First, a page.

Studies In Silk Road Coins And Culture a special volume of Silk Road Art and Archaeology 1997, edited by K.Tanabe, J.Cribb and H.Wang, The Institute of Silk Road Studies, 1997.
The book is available from Spink and Sons in London. Orders can be made by telephone on 0171 930 7888. It should cost forty-five pounds plus postage and packaging.
This is another expensive collection of essays. These are tied togethor by an exhibition of coins from the collection of Ikuo Hiryama. The catalogue of that collection was published seperately with some short articles by Tanabe. These essays are presented in honour of Ikuo Hiryama's 65th brithday byvarious people involved in the exhibition.
The collection is 332 pages, hardback with extensive black and white photos and illustrations. There are fifteen articles by various authors. Three are concerned with the Kushans or Kushano-Sasanians. Three with related areas and one is concerned with Byzantine and Sassanian coins. The rest are concerned with Aurel Stein and materials held in the British library.
The first article is a well illustrated survery of Siva images on Kushan coins. This article is nearly 60 pages (about one sixth of the whole book). I will summarise Joe Cribbs conclusions here. He shows, fairly convincingly, that Siva, as he appears on Kushan coins, bears no resemblance to Siva, as he appears in North Indian art. Instead Siva must be associated with the god Wesho. This is not a new conclusion but Cribb goes on to show how Wesho is drawn from the wind god Vayu and is associated with the Greek image of Heracles. In the form of Siva or Heracles he is present on the coinage of every Kushan ruler. It is in this context, Cribb suggests that interpretations of the Siva images must be made.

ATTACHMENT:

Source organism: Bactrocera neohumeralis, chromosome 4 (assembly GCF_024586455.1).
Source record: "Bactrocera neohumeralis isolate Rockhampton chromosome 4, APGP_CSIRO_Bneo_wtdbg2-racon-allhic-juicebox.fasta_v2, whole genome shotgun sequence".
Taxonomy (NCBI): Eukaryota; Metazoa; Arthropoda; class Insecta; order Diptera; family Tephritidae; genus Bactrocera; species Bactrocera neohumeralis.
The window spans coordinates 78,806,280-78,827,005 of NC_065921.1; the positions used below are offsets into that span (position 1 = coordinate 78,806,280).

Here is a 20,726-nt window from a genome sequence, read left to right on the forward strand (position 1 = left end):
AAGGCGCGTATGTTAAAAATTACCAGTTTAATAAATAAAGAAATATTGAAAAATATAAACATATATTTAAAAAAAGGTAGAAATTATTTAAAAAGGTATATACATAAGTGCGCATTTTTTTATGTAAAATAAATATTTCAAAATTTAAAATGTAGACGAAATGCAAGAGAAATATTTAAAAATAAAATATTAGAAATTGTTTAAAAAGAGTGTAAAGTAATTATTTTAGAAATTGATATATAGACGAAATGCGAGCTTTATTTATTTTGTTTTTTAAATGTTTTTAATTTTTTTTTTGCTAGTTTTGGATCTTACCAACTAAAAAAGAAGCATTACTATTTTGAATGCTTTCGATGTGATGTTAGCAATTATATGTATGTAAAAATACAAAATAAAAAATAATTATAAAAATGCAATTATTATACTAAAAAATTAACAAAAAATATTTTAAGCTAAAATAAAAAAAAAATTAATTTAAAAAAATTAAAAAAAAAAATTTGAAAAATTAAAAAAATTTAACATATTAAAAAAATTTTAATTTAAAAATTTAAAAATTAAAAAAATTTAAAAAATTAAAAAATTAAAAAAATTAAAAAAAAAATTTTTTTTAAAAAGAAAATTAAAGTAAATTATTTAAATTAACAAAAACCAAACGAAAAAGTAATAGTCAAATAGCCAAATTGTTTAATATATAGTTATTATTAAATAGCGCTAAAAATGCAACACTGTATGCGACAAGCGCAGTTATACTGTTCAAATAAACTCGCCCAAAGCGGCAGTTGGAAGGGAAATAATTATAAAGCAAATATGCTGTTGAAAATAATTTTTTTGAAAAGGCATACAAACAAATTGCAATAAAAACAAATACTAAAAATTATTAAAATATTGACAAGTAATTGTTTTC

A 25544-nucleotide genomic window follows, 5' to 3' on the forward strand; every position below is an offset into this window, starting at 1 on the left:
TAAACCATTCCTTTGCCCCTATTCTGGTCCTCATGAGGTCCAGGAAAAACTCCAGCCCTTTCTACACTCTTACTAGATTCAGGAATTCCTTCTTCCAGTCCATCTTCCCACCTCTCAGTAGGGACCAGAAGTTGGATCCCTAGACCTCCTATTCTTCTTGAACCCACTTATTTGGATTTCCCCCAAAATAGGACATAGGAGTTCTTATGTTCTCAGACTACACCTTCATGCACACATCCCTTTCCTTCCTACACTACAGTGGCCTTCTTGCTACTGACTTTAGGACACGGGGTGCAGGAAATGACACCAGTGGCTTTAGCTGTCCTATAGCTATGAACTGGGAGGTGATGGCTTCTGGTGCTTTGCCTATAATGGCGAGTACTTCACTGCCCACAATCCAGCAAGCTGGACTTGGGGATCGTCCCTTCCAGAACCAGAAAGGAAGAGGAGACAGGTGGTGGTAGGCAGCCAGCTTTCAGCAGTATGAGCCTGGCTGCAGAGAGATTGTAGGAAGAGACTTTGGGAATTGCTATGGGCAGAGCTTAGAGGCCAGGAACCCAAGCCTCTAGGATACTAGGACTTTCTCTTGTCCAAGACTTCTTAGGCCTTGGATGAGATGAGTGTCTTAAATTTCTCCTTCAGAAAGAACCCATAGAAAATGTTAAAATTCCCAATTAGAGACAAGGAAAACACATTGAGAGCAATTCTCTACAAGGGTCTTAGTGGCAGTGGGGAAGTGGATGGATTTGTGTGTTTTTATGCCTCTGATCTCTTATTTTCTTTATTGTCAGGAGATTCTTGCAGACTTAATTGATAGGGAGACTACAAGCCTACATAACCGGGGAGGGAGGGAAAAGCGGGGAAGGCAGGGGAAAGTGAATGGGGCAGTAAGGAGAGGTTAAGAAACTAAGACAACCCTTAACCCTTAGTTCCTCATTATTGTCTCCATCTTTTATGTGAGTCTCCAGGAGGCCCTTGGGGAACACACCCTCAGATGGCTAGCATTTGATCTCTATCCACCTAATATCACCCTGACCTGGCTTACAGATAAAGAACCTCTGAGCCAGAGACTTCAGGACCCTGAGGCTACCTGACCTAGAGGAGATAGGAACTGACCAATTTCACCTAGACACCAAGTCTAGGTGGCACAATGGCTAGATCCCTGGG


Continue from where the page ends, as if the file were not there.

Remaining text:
Katsumi Tanabe has an article matching the coins of Kushano-Sasanian governors against references in Chinese and Roman sources. This does not add a great deal to the understanding of these passages, which have been known for a long time. Tanabe's article is quite good but he makes jumps with no backing at all. For example at the start of the article he writes 'Lukonin made the mistake of regarding the co-called Kushans mentioned in the historical records of Ammianus Marcellinus and Faustus Buzand, as the Great Kushans. However, the "kushans" recorded in these literary sources are not the Great Kushans but the Kidara Kushans or Chionites. Therefore, Lukonin's opinion is not tenable'. If Tanabe wants to dismiss Lukonin then a simple, Lukonin is wrong, would have done. Tanabe isn't wrong but he uses a lot of space failing to support his opinion. The third article is much shorter and concerned with the excavations at Takht-i-Sangin. E.V Zeymal puts the numismatic evidence to good use redating the site. He shows that the site fell into disuse and was rebuilt in the early Kushan period. He also includes a survey of the coins found at the site.
A short note by Osmund Bopearachchi introduces a coin by a new Iranian ruler, Nasten. Nasten appears to be one of the monor princes who established kingdoms in Pakistan and North-west India in the period before Wima Taktu's invasion. The last article concerns the coins of Sri Lanka and foreign influence upon them, mostly in the first and second centuries. An article by Goldina and Nikitin is a catalogue of coin finds from Central Asia after the Kushan period. The rest of the articles are unrelated to the Kushans.
These essays don't really have anything in common. Most of them are technical, some are catalogues and most are concerned with coins. It is a collection for numismatists, archaeologists and specialists in the Central Asian, Chinese and North Indian history. For most people this is a very expensive collection with very little to offer. The articles by Zeymal and that by Cribb are excellent but unless you have a strong interest in the other items buying this collection isn't justified.